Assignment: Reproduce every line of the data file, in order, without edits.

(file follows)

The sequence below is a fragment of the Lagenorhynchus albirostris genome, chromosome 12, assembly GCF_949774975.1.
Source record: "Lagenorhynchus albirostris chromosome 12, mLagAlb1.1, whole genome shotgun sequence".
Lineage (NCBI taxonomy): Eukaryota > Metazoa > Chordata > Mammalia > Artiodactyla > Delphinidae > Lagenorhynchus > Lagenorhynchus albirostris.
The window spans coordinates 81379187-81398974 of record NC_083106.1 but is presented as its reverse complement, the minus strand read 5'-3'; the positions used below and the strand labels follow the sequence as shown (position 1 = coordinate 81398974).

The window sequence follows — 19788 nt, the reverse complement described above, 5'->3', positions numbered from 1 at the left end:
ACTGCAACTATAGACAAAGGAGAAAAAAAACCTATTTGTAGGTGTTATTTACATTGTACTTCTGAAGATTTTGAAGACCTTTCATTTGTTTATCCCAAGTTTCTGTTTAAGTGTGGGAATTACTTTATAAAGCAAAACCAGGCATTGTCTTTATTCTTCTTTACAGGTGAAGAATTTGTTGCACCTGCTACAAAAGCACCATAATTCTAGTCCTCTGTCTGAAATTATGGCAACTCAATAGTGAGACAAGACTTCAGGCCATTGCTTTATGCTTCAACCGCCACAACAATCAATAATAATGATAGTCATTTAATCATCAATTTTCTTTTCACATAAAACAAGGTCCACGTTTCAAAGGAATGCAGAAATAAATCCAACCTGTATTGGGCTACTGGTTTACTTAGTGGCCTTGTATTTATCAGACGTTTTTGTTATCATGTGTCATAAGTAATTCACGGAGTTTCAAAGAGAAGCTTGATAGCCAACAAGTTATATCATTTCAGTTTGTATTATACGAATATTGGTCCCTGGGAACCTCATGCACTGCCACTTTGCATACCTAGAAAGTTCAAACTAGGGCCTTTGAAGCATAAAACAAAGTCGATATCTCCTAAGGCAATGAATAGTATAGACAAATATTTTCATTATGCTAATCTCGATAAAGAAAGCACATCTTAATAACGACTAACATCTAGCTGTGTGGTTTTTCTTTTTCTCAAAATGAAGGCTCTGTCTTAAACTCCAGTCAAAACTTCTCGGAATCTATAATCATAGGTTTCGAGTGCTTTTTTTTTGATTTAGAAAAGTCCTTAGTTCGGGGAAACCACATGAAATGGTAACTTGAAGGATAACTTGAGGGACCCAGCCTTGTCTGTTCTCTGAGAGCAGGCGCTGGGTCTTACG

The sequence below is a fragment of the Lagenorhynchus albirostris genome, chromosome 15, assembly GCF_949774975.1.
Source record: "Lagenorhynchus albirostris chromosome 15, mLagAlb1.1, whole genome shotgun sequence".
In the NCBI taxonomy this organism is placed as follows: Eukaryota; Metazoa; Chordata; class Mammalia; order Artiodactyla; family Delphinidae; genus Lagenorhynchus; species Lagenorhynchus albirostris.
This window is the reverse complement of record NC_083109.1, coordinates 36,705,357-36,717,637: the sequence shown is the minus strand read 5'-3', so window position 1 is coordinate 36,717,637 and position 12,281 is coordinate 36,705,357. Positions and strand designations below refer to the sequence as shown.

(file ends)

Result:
The sequence below is a fragment of the Lagenorhynchus albirostris genome, chromosome 12, assembly GCF_949774975.1.
Source record: "Lagenorhynchus albirostris chromosome 12, mLagAlb1.1, whole genome shotgun sequence".
Lineage (NCBI taxonomy): Eukaryota > Metazoa > Chordata > Mammalia > Artiodactyla > Delphinidae > Lagenorhynchus > Lagenorhynchus albirostris.
The window spans coordinates 81379187-81398974 of record NC_083106.1 but is presented as its reverse complement, the minus strand read 5'-3'; the positions used below and the strand labels follow the sequence as shown (position 1 = coordinate 81398974).

The window sequence follows — 19788 nt, the reverse complement described above, 5'->3', positions numbered from 1 at the left end:
ACTGCAACTATAGACAAAGGAGAAAAAAAACCTATTTGTAGGTGTTATTTACATTGTACTTCTGAAGATTTTGAAGACCTTTCATTTGTTTATCCCAAGTTTCTGTTTAAGTGTGGGAATTACTTTATAAAGCAAAACCAGGCATTGTCTTTATTCTTCTTTACAGGTGAAGAATTTGTTGCACCTGCTACAAAAGCACCATAATTCTAGTCCTCTGTCTGAAATTATGGCAACTCAATAGTGAGACAAGACTTCAGGCCATTGCTTTATGCTTCAACCGCCACAACAATCAATAATAATGATAGTCATTTAATCATCAATTTTCTTTTCACATAAAACAAGGTCCACGTTTCAAAGGAATGCAGAAATAAATCCAACCTGTATTGGGCTACTGGTTTACTTAGTGGCCTTGTATTTATCAGACGTTTTTGTTATCATGTGTCATAAGTAATTCACGGAGTTTCAAAGAGAAGCTTGATAGCCAACAAGTTATATCATTTCAGTTTGTATTATACGAATATTGGTCCCTGGGAACCTCATGCACTGCCACTTTGCATACCTAGAAAGTTCAAACTAGGGCCTTTGAAGCATAAAACAAAGTCGATATCTCCTAAGGCAATGAATAGTATAGACAAATATTTTCATTATGCTAATCTCGATAAAGAAAGCACATCTTAATAACGACTAACATCTAGCTGTGTGGTTTTTCTTTTTCTCAAAATGAAGGCTCTGTCTTAAACTCCAGTCAAAACTTCTCGGAATCTATAATCATAGGTTTCGAGTGCTTTTTTTTTGATTTAGAAAAGTCCTTAGTTCGGGGAAACCACATGAAATGGTAACTTGAAGGATAACTTGAGGGACCCAGCCTTGTCTGTTCTCTGAGAGCAGGCGCTGGGTCTTACG

The sequence below is a fragment of the Lagenorhynchus albirostris genome, chromosome 15, assembly GCF_949774975.1.
Source record: "Lagenorhynchus albirostris chromosome 15, mLagAlb1.1, whole genome shotgun sequence".
In the NCBI taxonomy this organism is placed as follows: Eukaryota; Metazoa; Chordata; class Mammalia; order Artiodactyla; family Delphinidae; genus Lagenorhynchus; species Lagenorhynchus albirostris.
This window is the reverse complement of record NC_083109.1, coordinates 36,705,357-36,717,637: the sequence shown is the minus strand read 5'-3', so window position 1 is coordinate 36,717,637 and position 12,281 is coordinate 36,705,357. Positions and strand designations below refer to the sequence as shown.